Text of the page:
Latest update: March 20th, 2013
Frank H. Ogawa Park is a huge public space in Oakland, California. It is located where San Pablo Avenue converges with Broadway and 14th Street, and is across from the Oakland City Hall. Ogawa Park was named for a civil rights activist who was the first Japanese member of the Oakland City Council. But Ogawa Park was “renamed” by Occupy Oakland protesters to “honor” Oscar Grant, a felon who had been imprisoned for drug dealing and weapons offenses, and who was shot by Oakland police 1n 2009, while resisting arrest.
An area in the Park is specifically designated for public expression; it has been the scene of many boisterous protests, including the long-term occupation by Occupy Oakland, last year.
Last week a perfect example of what so much of the anti-Israel movement is built on, was on display in Ogawa Park. In this “free speech” park taken over by “peaceful” protesters of all kinds of oppression, a young woman who was drawing a message of peace was physically assaulted, cursed out with the foulest possible language, and thrown out of the public park by people who claim to be, and are referred to by the mass media, as “peaceful,” “non-violent,” “free speech” activists. In truth, they are frequently abusive, intolerant, violent anarchists who believe the highest form of expression is provoking violence with what is usually aggressive resistance, but occasionally spills over into outright violence.
This is what happened.
On Wednesday, March 13, there were several anti-Israel events taking place and banners raised in Ogawa Park: one banner advocated the boycott of a company that does business in Israel and with which the state of California does business, another was for the International Solidarity Movement, a virulently anti-Israel group. The third one is the focus of our attention.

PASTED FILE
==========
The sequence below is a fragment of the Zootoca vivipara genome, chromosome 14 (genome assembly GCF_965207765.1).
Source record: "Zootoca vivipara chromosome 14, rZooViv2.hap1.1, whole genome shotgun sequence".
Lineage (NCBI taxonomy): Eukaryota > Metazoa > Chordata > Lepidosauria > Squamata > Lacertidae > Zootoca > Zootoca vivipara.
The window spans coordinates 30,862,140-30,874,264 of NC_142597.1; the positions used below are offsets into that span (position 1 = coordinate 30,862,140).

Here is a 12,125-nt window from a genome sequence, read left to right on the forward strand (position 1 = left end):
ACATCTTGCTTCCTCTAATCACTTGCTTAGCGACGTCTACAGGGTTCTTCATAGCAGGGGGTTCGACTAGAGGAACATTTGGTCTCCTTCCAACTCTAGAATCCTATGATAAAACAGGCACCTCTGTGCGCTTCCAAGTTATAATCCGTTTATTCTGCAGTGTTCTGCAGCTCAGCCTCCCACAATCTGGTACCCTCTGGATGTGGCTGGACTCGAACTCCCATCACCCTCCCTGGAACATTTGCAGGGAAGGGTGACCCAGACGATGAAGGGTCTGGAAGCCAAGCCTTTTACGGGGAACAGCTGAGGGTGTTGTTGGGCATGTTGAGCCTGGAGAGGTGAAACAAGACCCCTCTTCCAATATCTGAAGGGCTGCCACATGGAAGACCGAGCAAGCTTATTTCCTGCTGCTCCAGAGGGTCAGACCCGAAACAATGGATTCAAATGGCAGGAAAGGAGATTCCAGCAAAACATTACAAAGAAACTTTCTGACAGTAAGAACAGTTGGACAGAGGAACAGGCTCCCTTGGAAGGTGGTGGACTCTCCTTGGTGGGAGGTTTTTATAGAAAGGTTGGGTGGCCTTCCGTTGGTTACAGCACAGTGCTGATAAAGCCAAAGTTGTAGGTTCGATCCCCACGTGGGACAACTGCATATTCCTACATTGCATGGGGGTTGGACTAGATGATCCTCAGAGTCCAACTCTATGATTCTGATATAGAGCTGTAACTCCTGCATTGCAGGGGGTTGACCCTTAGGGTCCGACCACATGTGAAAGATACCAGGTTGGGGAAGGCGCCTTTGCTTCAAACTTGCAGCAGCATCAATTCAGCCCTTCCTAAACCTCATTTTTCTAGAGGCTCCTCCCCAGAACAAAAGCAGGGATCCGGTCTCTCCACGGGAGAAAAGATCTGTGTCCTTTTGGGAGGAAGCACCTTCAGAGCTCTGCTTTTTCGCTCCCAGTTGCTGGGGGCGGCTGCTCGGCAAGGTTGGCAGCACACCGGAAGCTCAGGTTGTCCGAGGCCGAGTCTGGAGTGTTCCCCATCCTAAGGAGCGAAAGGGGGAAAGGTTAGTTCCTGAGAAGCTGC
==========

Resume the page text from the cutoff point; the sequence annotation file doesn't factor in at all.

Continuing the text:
This third banner was in honor of Tristan Anderson, a California member of the International Solidarity Movement who was severely and permanently wounded when participating in a riot to protest the security fence in Ni’ilin, Samaria, on March 13, 2009. The International Solidarity Movement describes itself as a “non-violent,” “direct action” organization committed to “helping the Palestinians resist the occupation of Palestinian lands.” More on the ISM and Ni’ilin later.
The event associated with Anderson was called “Justice 4 Tristan,” and the banner shows a white dove – the symbol of peace – flying near his name.
“THE JEWISH PEOPLE LIVE” PROVOKES VIOLENCE BY THE “NON-VIOLENT”
In the late afternoon, Channa L., a 22 year-old from a rural part of Washington State, who made Aliyah in 2006 and who completed her IDF service in January, came to Ogawa Park. Channa told The Jewish Press that she knew there were going to be some anti-Israel events happening there, and she went with a friend, Daniel Wencel, to see what it was about.
Channa met Wencel and his son when she volunteered in Israel on a Sar-El program. It was then that she fell in love with the country, and after signing on for a second three week session, Channa decided she would make Aliyah. After completing her military service, during which she served in a combat intelligence unit, Channa came back to the States for a visit with her family and her friends, including the Wencels.
After arriving at the Park on Wednesday afternoon, Channa told The Jewish Press, she went up to several people and asked them about what they were doing, and why they were doing it.
“It was so strange – they didn’t even want to talk about it, they just kept telling me to ‘Google’ it,” Channa said. “It was as if they weren’t interested in educating anyone, maybe even themselves,” she continued, “it was almost as if they knew it was just propaganda and didn’t want to get involved with someone who might have different information.”
“They didn’t have a peaceful message,” she continued. “When someone told me they wanted to ‘tear down the state,’ and I asked, ‘what state?’ they told me to ‘Google’ that also.” Channa’s conclusion was that all they were interested in was demonizing Israel and Israeli soldiers.
About the Author: Lori Lowenthal Marcus is the US correspondent for The Jewish Press. She is a recovered lawyer who previously practiced First Amendment law and taught in Philadelphia-area graduate and law schools.
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